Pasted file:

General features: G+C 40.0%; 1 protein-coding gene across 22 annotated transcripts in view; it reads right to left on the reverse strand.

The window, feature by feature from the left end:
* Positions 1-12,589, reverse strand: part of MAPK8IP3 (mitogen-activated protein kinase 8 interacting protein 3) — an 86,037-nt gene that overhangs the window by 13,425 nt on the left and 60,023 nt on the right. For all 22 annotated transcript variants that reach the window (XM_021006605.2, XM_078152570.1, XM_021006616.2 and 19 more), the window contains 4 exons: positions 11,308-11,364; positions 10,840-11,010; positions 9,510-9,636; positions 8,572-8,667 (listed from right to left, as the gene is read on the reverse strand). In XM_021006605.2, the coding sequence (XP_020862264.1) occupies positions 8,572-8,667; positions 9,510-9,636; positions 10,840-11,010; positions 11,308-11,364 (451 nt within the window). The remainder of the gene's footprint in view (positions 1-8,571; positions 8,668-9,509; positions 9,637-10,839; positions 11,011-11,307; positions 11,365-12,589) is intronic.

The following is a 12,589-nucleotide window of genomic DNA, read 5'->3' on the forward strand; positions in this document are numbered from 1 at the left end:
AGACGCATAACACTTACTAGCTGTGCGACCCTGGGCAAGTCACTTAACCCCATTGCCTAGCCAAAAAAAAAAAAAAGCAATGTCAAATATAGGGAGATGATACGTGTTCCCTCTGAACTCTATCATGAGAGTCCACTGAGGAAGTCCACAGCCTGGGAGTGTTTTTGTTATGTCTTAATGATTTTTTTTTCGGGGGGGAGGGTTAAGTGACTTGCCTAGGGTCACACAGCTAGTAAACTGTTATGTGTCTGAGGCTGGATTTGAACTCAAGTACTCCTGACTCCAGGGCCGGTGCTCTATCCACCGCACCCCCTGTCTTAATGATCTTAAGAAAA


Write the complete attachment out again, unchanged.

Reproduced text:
General features: G+C 40.0%; 1 protein-coding gene across 22 annotated transcripts in view; it reads right to left on the reverse strand.

The window, feature by feature from the left end:
* Positions 1-12,589, reverse strand: part of MAPK8IP3 (mitogen-activated protein kinase 8 interacting protein 3) — an 86,037-nt gene that overhangs the window by 13,425 nt on the left and 60,023 nt on the right. For all 22 annotated transcript variants that reach the window (XM_021006605.2, XM_078152570.1, XM_021006616.2 and 19 more), the window contains 4 exons: positions 11,308-11,364; positions 10,840-11,010; positions 9,510-9,636; positions 8,572-8,667 (listed from right to left, as the gene is read on the reverse strand). In XM_021006605.2, the coding sequence (XP_020862264.1) occupies positions 8,572-8,667; positions 9,510-9,636; positions 10,840-11,010; positions 11,308-11,364 (451 nt within the window). The remainder of the gene's footprint in view (positions 1-8,571; positions 8,668-9,509; positions 9,637-10,839; positions 11,011-11,307; positions 11,365-12,589) is intronic.

The following is a 12,589-nucleotide window of genomic DNA, read 5'->3' on the forward strand; positions in this document are numbered from 1 at the left end:
AGACGCATAACACTTACTAGCTGTGCGACCCTGGGCAAGTCACTTAACCCCATTGCCTAGCCAAAAAAAAAAAAAAGCAATGTCAAATATAGGGAGATGATACGTGTTCCCTCTGAACTCTATCATGAGAGTCCACTGAGGAAGTCCACAGCCTGGGAGTGTTTTTGTTATGTCTTAATGATTTTTTTTTCGGGGGGGAGGGTTAAGTGACTTGCCTAGGGTCACACAGCTAGTAAACTGTTATGTGTCTGAGGCTGGATTTGAACTCAAGTACTCCTGACTCCAGGGCCGGTGCTCTATCCACCGCACCCCCTGTCTTAATGATCTTAAGAAAA